We had been on the go for almost two years, had just gotten over a nasty case of dengue fever, and Stephen was on his way to teach yoga in Europe. Without me! For the first time since we’d left home, I was going to be alone.
The frenzy of Ubud in July – with snarls of never-ending traffic, open sewers stewing in the wet heat, and 10-day tourists crowding the almost non-existent sidewalks – was starting to get to me.
I knew I needed to seek out somewhere peaceful and comfortable for my final week on foreign soil.
After a long search through hundreds of Ubud guest houses on Booking.com, I found Narendra Guest House. At the time, it was a brand new listing and had zero reviews online. This was a lucky break for me because that’s the only reason there was a room available.
What’s So Great About It?
The Narendra Guest House consists of four rooms in a tiny building behind the traditional family compound of Made and his friendly family. Made speaks perfect English and will happily help arrange anything you need.
To get to the guesthouse, you walk right through the family compound. As you come and go from your room, you get to witness life as the Balinese live it. Grandma spends most of the day outside folding palm leaves, flower petals, and pinches of rice into the traditional offerings that she spreads around the home, on the sidewalk, and inside the family temple.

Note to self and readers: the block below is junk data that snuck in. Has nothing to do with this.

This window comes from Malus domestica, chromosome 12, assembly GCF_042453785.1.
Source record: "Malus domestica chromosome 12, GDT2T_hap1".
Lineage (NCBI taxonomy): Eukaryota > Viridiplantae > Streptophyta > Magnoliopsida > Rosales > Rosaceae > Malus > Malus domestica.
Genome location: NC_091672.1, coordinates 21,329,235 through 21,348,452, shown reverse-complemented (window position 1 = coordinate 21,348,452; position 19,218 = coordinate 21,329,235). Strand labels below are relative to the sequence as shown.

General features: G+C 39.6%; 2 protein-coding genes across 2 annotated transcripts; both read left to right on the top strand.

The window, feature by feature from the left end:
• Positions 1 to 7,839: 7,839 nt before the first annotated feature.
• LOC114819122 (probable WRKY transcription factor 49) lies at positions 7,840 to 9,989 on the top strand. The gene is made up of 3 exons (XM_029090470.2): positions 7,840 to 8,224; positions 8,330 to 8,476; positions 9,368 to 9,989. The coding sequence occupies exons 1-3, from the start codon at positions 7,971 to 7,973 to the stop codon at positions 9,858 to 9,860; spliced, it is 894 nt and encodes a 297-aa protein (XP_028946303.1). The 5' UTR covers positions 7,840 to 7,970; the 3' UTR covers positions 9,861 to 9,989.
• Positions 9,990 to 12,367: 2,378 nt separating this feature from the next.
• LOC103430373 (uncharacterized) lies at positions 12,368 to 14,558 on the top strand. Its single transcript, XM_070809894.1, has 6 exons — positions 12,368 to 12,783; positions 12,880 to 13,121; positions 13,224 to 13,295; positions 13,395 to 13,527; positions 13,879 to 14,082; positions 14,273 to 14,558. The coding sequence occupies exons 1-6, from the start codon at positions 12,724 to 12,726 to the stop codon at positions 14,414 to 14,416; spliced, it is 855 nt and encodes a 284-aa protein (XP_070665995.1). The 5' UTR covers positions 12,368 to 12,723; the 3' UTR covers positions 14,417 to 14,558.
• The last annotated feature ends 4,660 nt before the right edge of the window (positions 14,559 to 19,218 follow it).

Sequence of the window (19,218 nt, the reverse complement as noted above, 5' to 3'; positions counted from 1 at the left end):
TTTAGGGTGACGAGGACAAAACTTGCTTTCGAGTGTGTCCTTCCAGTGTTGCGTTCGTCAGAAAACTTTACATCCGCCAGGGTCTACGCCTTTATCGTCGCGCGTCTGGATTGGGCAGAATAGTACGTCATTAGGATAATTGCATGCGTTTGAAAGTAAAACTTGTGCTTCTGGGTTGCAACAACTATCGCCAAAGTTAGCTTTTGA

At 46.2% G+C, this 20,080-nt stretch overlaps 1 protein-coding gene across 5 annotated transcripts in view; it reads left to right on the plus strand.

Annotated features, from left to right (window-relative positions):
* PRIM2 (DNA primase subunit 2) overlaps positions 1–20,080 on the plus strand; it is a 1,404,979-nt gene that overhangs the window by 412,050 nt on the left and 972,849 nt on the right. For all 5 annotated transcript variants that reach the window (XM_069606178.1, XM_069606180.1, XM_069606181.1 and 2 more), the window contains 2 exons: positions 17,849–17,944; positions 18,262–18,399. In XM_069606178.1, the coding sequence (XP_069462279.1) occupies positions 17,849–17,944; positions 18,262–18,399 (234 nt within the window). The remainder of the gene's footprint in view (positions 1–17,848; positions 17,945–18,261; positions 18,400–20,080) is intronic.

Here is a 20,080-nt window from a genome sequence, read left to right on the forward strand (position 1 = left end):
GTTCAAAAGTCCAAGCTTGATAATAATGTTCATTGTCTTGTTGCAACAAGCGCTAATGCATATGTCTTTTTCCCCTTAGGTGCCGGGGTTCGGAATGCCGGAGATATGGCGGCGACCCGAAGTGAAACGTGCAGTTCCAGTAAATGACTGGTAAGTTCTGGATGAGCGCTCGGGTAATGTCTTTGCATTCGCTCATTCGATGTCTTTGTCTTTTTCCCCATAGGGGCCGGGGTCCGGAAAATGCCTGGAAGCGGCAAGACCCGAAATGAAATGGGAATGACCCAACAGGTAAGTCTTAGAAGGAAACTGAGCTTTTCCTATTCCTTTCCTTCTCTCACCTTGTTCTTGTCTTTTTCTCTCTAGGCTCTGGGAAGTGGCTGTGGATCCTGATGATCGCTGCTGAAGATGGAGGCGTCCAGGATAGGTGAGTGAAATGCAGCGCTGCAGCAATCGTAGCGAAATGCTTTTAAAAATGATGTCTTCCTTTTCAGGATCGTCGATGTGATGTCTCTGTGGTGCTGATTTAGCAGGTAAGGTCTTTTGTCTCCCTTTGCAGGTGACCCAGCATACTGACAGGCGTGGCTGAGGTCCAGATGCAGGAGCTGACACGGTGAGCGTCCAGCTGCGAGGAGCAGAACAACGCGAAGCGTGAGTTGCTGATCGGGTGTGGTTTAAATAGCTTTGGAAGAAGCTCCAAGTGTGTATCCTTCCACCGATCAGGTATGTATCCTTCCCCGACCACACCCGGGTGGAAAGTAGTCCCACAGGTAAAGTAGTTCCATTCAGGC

Made’s young son is almost always playing with dinosaur toys or drawing pictures of dinosaurs.
The rooms, brand new in 2014, are small but spotless, with shining marble floors, bright white sheets, and modern, Balinese-themed art on the walls. The beds are plush and soft, which is a rare find in Asia. The modern bathroom leaves nothing to be desired, with a separate glassed-in shower, Western toilet, and framed dinosaur art drawn by Made’s son on the wall.
Breakfast, a choice of eggs or pancakes with a bowl of fresh fruit, is served on your private patio each morning, where you can eat while watching the local roosters run through the courtyard. Of course, these feathery friends are early risers, and as with almost anywhere on Bali, a pair of earplugs will go a long way here.
Narendra Guesthouse is about a 10-minute walk from the intersection of Jl Raya Ubud and Jl Hanuman, where you’ll find many of the hundreds of restaurants, gift shops, and coffee shops of Ubud. For food and drink right on your street, try Seniman Coffee, a modern speciality coffee shop, and Warung Schnitzel, a popular restaurant serving traditional Balinese meals.
Walk 10 minutes the other way, and you’ll find yourself in the silence of the Balinese countryside, with palm trees dancing overhead and bright green rice fields sparkling in the sun.
How to Get There
Heading north on Jl. Sriwedari, look for the Narendra Guesthouse sign on your right, about 10 minutes walk from Jl. Raya Ubud.
Have you been to Ubud? Where did you stay? How did it compare?
Hi, I’m Jane, founder and chief blogger on My Five Acres. I’ve lived in six countries and have camped, biked, trekked, kayaked, and explored in 50! At My Five Acres, our mission is to inspire you to live your most adventurous life and help you to travel more and more mindfully.